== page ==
Having a healthcare directive in place can provide you peace of mind that your wishes regarding medical treatment will be carried out, even if you are unable to communicate them. It can also help family members from having to make difficult decisions about your care during a time of stress and uncertainty.
In addition to a healthcare directive, you may also want to consider a financial power of attorney, which grants someone the authority to make financial decisions on your behalf if you are unable to do so. Together, these documents can ensure that your wishes are carried out if you are unable to make decisions for yourself.
Key elements of a healthcare directive:
- Medical treatment preferences: The healthcare directive outlines your preferences for medical treatment, such as whether you would like to receive life-sustaining treatments, like artificial respiration or feeding tubes.
- Healthcare agent: The healthcare directive may also designate a healthcare agent, who is a person you trust to make medical decisions on your behalf if you are unable to do so.
- End-of-life wishes: The healthcare directive can also express your wishes regarding end-of-life care, such as whether you would like to be kept comfortable and pain-free if you are terminally ill or in a persistent vegetative state.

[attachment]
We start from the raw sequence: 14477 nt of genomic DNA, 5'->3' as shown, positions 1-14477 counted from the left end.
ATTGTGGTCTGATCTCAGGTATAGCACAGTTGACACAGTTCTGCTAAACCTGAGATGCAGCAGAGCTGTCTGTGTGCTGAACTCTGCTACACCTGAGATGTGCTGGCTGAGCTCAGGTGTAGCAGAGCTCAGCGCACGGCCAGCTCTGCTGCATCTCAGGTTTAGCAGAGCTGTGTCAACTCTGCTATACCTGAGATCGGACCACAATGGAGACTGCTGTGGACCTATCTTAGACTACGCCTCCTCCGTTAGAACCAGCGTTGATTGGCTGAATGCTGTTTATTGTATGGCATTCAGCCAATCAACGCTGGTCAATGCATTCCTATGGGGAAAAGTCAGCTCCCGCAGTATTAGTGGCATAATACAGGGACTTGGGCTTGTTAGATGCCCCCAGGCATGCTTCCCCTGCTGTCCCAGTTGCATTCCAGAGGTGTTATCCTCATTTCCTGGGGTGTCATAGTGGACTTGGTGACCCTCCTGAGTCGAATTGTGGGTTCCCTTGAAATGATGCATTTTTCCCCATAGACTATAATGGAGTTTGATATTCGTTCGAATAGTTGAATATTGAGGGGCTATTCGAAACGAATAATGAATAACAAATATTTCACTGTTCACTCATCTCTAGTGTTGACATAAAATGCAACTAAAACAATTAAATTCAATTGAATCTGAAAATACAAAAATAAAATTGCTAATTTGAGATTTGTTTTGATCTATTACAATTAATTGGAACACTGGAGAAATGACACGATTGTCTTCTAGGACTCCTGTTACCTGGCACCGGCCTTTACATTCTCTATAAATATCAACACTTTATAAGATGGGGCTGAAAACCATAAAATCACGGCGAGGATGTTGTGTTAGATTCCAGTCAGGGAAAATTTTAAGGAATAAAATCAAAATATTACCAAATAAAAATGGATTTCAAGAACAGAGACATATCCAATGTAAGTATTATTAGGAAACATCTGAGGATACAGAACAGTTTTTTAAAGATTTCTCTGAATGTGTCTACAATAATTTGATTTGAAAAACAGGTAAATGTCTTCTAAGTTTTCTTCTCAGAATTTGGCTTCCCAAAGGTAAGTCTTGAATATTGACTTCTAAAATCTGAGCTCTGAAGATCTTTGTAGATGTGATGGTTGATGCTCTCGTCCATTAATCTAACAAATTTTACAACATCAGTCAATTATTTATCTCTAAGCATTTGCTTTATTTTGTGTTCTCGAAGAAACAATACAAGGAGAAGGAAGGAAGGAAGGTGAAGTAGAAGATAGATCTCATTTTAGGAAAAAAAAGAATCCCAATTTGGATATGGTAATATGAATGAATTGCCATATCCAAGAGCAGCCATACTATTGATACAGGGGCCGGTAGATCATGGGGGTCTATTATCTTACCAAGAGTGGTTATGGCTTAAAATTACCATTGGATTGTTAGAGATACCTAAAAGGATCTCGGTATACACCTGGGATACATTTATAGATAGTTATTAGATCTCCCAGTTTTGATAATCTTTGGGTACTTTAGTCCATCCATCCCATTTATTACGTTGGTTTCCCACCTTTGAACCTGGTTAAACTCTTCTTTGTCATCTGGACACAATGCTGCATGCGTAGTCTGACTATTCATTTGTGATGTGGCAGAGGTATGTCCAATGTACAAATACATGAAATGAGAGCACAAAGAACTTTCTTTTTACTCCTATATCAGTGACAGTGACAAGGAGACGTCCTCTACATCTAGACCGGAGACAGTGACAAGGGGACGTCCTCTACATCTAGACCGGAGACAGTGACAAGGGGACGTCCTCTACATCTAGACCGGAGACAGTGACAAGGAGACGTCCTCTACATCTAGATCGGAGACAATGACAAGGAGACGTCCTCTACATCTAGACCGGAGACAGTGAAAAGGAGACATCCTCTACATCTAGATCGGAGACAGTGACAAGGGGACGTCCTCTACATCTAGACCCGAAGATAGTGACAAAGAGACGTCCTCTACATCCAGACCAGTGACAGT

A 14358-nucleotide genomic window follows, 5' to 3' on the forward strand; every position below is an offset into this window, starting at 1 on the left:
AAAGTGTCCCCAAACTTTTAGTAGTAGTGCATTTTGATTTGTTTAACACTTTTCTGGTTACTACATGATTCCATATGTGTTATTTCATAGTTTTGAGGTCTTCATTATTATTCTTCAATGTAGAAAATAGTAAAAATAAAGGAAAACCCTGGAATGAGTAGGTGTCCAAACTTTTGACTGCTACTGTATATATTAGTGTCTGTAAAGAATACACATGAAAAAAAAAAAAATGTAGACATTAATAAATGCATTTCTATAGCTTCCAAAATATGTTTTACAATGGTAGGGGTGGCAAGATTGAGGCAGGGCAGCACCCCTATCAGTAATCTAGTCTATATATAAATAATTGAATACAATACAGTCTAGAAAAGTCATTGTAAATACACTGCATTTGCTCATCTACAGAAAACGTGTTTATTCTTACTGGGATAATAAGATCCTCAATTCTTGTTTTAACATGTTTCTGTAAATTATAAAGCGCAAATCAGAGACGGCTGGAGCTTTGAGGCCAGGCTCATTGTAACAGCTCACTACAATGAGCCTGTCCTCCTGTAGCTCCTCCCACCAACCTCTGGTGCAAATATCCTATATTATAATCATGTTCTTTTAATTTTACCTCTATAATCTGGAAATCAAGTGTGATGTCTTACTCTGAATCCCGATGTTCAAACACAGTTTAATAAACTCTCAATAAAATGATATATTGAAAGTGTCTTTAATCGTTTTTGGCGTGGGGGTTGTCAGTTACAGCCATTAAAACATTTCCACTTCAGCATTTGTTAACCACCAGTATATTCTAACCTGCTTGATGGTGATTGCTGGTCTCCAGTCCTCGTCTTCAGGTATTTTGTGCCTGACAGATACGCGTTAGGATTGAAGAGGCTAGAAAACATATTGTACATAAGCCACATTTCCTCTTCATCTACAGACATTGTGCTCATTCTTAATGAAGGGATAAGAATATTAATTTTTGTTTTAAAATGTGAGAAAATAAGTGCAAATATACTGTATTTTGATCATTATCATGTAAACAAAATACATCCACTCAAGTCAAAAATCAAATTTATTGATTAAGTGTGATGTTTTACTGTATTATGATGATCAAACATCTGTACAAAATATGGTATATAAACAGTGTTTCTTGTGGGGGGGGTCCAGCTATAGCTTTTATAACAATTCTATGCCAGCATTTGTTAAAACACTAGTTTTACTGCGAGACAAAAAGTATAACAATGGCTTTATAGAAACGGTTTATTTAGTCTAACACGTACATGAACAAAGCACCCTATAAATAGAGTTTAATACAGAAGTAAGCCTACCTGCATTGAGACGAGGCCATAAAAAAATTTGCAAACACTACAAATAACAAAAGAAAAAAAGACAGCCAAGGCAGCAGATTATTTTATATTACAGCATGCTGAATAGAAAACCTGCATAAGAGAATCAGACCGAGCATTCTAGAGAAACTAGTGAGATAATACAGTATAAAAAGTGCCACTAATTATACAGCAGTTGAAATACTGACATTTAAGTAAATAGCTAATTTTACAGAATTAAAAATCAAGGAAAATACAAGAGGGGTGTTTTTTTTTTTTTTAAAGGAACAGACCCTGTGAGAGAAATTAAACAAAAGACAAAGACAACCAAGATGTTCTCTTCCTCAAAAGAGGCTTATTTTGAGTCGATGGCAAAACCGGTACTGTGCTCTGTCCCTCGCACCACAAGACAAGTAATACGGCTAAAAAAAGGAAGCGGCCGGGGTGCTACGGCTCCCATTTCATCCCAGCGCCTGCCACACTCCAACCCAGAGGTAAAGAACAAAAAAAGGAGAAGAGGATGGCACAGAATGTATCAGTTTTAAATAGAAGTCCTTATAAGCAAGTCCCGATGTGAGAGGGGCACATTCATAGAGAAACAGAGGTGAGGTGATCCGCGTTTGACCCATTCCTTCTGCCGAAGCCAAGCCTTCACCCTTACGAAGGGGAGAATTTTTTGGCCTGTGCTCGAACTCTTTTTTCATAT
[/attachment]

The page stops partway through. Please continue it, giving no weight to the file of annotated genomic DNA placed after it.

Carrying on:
- Organ Donation: If you wish to donate your organs when you pass away, there is an option in the healthcare directive to do so.
Beneficiary designations are another important part of estate planning, and they can help ensure that your assets are distributed to the people or organizations you intend to receive them. Beneficiaries are commonly used for retirement accounts, life insurance policies, and other financial accounts.
It’s important to review your beneficiaries periodically to ensure they still reflect your wishes. Marriage, divorce, childbirth, major health changes, and similar situations are good times to review your beneficiaries to ensure your assets are distributed according to your current wishes.
Beneficiary designations, alongside with wills and trusts, may be necessary to ensure all of your assets are distributed according to your wishes. An estate planning attorney can help you determine the best approach for your specific situation.
Key elements of beneficiary designations:
- Beneficiaries: The beneficiary is the person or organization you name to receive the asset upon your death.
- Contingent beneficiaries: You may also name a contingent beneficiary, who will receive the asset if the primary beneficiary predeceases you.
- Avoiding probate: Beneficiary designations can help your assets avoid probate, which can be a lengthy and costly process. When you name a beneficiary, the asset passes directly to the beneficiary without going through probate.
- Flexibility: Beneficiary designations can be changed at any time, allowing you to update your estate plan as your circumstances change.
Contact Ruesch and Reeve to find a trusted estate planning attorney near me